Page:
Genetic counsellors should prepare parents for these difficulties before the test and continue to support them after test results have been obtained. What is important to keep in mind is that even when WES provides a diagnosis and ends the diagnostic odyssey, it may at the same time open up a new “odyssey.” Specifically, it may engage parents who received a conclusive diagnosis in a search for information about their child’s (very rare) disease and the establishment of new care arrangements, as well as a search for new peer contacts, which may be accompanied by (temporarily) mourning the loss of previous contacts. Furthermore, for parents who receive a possible diagnosis, or no diagnosis at all, there are little changes: they will continue to search for a diagnosis and will continue to be uncertain about the cause of their child’s disease until a confirmed diagnosis can be provided. Parents who receive a possible diagnosis, however, may in addition lose peer-contacts if the received lead for a diagnosis does not coincide with the identity of the patient organization they joined previously.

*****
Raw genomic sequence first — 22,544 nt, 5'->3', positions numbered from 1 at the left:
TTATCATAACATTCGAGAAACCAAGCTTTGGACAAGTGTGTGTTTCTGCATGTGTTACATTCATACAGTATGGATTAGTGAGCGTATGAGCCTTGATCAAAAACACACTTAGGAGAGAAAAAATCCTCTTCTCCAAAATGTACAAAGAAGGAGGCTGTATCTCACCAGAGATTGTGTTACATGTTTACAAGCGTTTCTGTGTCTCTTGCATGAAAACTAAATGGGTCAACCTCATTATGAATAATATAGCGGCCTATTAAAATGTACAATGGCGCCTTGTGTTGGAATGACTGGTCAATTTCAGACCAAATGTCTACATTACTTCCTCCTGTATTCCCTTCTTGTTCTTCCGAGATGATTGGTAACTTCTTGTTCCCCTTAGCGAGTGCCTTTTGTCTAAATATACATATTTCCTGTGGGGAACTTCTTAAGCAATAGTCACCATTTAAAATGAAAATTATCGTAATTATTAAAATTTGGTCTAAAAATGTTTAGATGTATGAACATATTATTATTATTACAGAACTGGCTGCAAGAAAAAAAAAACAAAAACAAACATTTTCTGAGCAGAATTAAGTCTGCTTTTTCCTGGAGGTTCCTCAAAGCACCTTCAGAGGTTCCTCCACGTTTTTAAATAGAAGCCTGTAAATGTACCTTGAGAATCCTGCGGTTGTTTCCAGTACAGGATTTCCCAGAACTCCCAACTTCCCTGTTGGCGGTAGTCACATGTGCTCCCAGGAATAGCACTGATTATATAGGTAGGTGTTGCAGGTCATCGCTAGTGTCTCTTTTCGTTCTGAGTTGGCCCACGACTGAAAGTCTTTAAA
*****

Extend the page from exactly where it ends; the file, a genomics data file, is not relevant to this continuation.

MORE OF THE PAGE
It is important that counsellors are aware of these uncertainties and losses that parents may suffer in their private lives, even if they receive the diagnosis for which they longed. While single gene testing also raises hopes as well as uncertainties, testing with WES will increasingly confront parents with diagnoses of very rare diseases about which little knowledge may be available. For counsellors this means they will have to inform and support parents, even though they may themselves have little to no previous experience with a disease (cf. Navon 2012). This may complicate the counselling process. Our research suggests that it may be advisable to prepare parents in advance for this continued uncertainty after obtaining the test results, and to provide them with follow-up care in order to deal with the concerns and questions raised by the results (Krabbenborg et al. 2015). Furthermore, counsellors can re-contact parents and inform them when new literature about their child’s disease becomes available in order to diminish their uncertainty (see also Reiff et al. 2012). Counsellors can also help parents connect with new peers around the globe. Different from targeted genetic testing, WES has the intrinsic risk of the identification of incidental or secondary findings. Our study has shown that the identification of potential diagnostically relevant sequence variants in the parents (e.g., X-linked recessive mutations in mothers) leads to new questions and uncertainties. Yet, we have previously shown that the desire of parents to identify the cause of their child’s disease nullifies any pre-test distress on the potential risk of identifying any medically relevant genetic variants in their own DNA (Krabbenborg et al. 2015). This combination of factors indicates that sufficient amounts of time should spent in pre- and post-test counselling to ensure parents understand the potential risks of the test and how such potential risks may affect their lives.